|Publication number||US4875396 A|
|Application number||US 07/170,163|
|Publication date||Oct 24, 1989|
|Filing date||Mar 21, 1988|
|Priority date||Mar 21, 1988|
|Publication number||07170163, 170163, US 4875396 A, US 4875396A, US-A-4875396, US4875396 A, US4875396A|
|Original Assignee||Thomas Gathings|
|Export Citation||BiBTeX, EndNote, RefMan|
|Patent Citations (10), Referenced by (5), Classifications (11), Legal Events (4)|
|External Links: USPTO, USPTO Assignment, Espacenet|
The present invention is related to apparatus for controlling the feeding of elongated lengths of bar stock, metallic or non-metallic, to the cutting head of a CNC machine center or other type of lathe. Contemporary machine shops are increasingly relying on the use of CNC (Computer numerical control) machine centers for a variety of operations. The CNC machine centers are high-speed, demonstrate high levels of accuracy, and are virtually fully automated.
One operation that has remained somewhat problematic, however, is the automatic feeding of bar stock to the center cutting head. Bar stock most frequently is metal and of a length often in excess of eight to ten feet. Most CNC machine centers have a continuous and automatic feed mechanism wherein the bar stock is fed into an inlet in the machine center and then automatically pulled through a feed orifice having an outlet into the cutting head. When the bar stock is not fully controlled or restrained along its length, the free end, which is away from the cutting head, is subject to high levels of vibration manifested by end-whipping or slapping as the stock is turned. Such bar stock is turned at very high speeds, frequently in excess of 5,000 revolutions per minute. Therefore, when vibration of the free end is not controlled, accuracy of the cutting operation is severely affected.
Known attempts to compensate for this vibration problem include apparatus designed to restrain the bar stock during the feeding and turning process. Such apparatus generally is comprised of some type of sleeve or cylinder through which the stock is fed; the inner diameter of the sleeve being reduced to a dimension just larger than the diameter of the bar stock and thus utilized to reduce vibration of the free end of the stock.
Most apparatus which is particularly adapted for CNC machine centers include large, awkward-to-handle feeding tubes having continuous inner diameters generally somewhat greater than the outer diameter of the stock, so that the stock does not contact the tube and create drag. No attempt has previously been made to reduce the inner diameter down to that which is substantially the equivalent of the outer diameter of the stock because the drag created thereby substantially reduces cutting time and accuracy. However, when drag is fully eliminated, vibration resumes.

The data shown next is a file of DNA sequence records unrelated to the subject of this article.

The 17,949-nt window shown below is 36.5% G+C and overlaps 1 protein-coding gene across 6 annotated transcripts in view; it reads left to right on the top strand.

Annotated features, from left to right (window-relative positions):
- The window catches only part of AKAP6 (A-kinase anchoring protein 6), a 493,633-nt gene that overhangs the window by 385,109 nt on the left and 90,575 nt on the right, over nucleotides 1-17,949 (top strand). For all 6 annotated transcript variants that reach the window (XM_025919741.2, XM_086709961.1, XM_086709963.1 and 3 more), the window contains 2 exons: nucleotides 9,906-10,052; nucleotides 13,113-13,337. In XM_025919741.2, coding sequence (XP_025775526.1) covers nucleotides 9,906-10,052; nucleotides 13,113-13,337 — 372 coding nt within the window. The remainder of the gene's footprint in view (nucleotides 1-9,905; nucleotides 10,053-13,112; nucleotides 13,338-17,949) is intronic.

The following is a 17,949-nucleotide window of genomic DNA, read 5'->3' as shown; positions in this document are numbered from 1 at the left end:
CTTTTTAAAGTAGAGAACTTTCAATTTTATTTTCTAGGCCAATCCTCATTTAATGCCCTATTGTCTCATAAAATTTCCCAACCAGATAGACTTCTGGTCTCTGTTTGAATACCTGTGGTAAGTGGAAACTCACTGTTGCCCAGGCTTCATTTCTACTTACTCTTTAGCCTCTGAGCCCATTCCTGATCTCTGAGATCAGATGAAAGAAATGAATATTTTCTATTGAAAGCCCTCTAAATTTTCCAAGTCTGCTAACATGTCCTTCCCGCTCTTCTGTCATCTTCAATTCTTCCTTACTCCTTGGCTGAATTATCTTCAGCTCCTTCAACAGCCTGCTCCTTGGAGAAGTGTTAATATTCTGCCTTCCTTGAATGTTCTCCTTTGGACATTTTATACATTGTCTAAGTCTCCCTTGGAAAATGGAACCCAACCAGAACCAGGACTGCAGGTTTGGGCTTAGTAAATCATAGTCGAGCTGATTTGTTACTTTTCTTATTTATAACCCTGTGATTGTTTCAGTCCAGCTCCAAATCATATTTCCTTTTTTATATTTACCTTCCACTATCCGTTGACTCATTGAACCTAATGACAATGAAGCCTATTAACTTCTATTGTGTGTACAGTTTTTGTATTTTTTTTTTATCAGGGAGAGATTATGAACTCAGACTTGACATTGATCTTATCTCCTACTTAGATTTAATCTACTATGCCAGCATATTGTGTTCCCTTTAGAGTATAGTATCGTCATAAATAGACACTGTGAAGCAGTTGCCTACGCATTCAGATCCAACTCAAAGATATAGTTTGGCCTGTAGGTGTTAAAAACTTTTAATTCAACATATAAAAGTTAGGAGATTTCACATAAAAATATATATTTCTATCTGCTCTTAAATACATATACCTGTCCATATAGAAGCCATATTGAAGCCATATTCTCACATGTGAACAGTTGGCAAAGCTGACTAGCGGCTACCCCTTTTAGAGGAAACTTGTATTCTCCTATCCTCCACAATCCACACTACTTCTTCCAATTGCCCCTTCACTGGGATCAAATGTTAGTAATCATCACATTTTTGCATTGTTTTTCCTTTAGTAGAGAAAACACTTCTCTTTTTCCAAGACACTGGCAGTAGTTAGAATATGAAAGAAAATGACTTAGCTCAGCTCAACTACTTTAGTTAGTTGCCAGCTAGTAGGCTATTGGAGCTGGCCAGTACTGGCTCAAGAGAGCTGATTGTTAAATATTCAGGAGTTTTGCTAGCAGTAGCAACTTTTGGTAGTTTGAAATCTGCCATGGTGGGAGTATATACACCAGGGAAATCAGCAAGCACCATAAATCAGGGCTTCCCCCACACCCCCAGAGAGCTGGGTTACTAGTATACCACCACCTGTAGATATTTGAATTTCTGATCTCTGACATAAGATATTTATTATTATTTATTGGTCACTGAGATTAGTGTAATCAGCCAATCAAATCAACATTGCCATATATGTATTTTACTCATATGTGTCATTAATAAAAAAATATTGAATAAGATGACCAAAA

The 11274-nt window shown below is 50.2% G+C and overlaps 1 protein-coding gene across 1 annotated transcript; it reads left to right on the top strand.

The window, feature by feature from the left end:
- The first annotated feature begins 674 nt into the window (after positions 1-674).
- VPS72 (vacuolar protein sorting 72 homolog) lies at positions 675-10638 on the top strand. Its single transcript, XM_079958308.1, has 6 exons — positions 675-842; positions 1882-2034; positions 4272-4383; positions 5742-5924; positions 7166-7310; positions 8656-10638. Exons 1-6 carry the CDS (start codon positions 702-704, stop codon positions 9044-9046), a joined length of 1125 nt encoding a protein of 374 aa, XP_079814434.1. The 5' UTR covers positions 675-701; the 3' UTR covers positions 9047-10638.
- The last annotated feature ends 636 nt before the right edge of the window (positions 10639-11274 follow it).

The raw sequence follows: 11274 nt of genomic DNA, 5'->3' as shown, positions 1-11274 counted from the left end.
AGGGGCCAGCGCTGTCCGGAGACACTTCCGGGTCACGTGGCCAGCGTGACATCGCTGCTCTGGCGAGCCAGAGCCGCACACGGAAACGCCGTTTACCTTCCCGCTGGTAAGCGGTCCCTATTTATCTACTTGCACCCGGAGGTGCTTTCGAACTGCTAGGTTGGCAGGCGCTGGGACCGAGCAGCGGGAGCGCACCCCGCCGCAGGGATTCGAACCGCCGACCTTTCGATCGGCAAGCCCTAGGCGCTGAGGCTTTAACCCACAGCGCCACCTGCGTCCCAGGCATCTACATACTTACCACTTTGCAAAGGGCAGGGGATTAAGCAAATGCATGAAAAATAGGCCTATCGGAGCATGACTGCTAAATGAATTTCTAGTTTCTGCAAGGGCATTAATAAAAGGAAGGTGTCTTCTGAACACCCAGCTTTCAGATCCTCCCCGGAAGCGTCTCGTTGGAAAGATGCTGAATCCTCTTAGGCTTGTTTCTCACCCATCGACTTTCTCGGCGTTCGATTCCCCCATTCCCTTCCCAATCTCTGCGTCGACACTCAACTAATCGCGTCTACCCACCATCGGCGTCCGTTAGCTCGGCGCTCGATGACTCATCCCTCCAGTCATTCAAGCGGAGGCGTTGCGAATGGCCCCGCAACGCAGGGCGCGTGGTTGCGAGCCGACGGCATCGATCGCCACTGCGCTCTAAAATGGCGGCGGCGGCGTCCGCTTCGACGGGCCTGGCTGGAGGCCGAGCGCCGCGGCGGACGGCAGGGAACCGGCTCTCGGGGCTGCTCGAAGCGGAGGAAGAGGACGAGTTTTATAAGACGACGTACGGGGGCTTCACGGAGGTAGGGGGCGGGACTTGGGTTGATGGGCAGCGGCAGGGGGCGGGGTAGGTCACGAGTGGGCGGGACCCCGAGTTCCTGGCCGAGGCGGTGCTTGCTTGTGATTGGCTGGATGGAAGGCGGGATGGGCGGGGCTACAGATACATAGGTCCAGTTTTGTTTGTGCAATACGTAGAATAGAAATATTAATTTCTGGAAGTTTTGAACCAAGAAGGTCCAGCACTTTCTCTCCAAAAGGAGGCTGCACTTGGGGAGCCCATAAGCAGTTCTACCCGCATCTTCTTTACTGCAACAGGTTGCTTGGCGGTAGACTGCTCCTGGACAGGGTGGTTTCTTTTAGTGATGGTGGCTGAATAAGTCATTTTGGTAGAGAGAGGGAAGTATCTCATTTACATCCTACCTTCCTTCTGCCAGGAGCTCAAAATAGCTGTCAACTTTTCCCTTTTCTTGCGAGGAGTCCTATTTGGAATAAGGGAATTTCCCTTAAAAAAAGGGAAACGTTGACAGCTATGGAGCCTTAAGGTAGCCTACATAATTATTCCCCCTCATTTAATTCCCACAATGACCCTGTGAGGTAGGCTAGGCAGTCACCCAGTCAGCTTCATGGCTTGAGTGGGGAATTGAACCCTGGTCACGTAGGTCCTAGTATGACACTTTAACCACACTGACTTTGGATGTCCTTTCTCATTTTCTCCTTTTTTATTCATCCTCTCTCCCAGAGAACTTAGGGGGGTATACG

The present invention is directed to an apparatus which is useful with a variety of types of machine centers and lathes, and which can be easily adapted to feed stock of almost any diameter or length. The apparatus restrains bar stock within very close tolerances and thereby substantially eliminates any vibration or whipping effect. In its simplest embodiment the present invention is a feed means that restrains bar stock, both exteriorly of the machine center and also within the feed orifice which leads up to the cutting head, by means of a restraining sleeve, portions of which are comprised of bushings which have an inner diameter substantially equivalent to the outer diameter of the bar stock which is being cut. Because only relatively short, spaced-apart segments of the restraining sleeve are in contact with the bar stock being fed therethrough, the bar stock is not subjected to the drag effect that slows cutting speed. The bar stock is however, restrained from any vibratory end whipping effect and the rpms can be substantially increased. Thus, both the cutting speed and the accuracy of the cutting are improved.
In the preferred embodiment, a first restraining sleeve is removably positioned in the feed orifice of the CNC machine center to control vibration of the bar stock near the point of cutting. A second restraining sleeve is supported outside the CNC center, in abutting relationship to the inlet to the feed orifice, to control the free end of the bar stock as it is fed into the orifice. Both restraining sleeves and the bushings therein are provided in a variety of sizes in order to accomodate bar stock of various outer diameters.
The second restraining sleeve, supported outside the CNC center, is removably inserted in a support tube that is mounted adjacent the CNC machine center. When the outer diameter of the bar stock changes, the restraining sleeves are selectively exchanged as appropriate by removing the sleeves from the feed orifice and support tube and replacing with sleeves having the appropriate inner diameter. Such changes can be made in very little time and with no affect on the program control of the CNC machine center. Special needle bearing-mounted bushings are substituted for the primary stationery bushings when hexagonal or square bar stock is being cut. The inner wall of these bushings is squared or hexagonally shaped to accept such stock.
In addition to a greatly improved means for feeding bar stock to a machine center, the preferred embodiment of the present invention further provides means for supporting a supply of stock for operation. The details of the structure are outlined below. A study of these details reveals how the primary objective of providing a highly improved means for controlling the feeding of bar stock to a lathe is achieved. Other objectives include the provision of a bar stock feeding apparatus that improves accuracy by elimination of vibration and end-whipping of the stock, without creating excessive drag which slows cutting speed. Other and further advantages will be realized as the following detailed description is studied in conjunction with the accompanying drawings.
In the drawings:
FIG. 1 is a perspective view of a preferred embodiment of the present invention in an operative position;
FIG. 2 is a perspective view of the embodiment of FIG. 1, showing the feed apparatus pivoted into a loading/unloading position;
FIGS. 3a and 3b are perspective views of the interchangeable restraining sleeves as removed from the supporting apparatus;
FIG. 4 is a perspective view of the supporting tube and enclosed restraining sleeve of FIG. 3;
FIG. 5 is a cross-sectional view taken along lines V--V of FIG. 4;
FIG. 6 is a cross-sectional view taken along lines VI--VI of FIG. 4;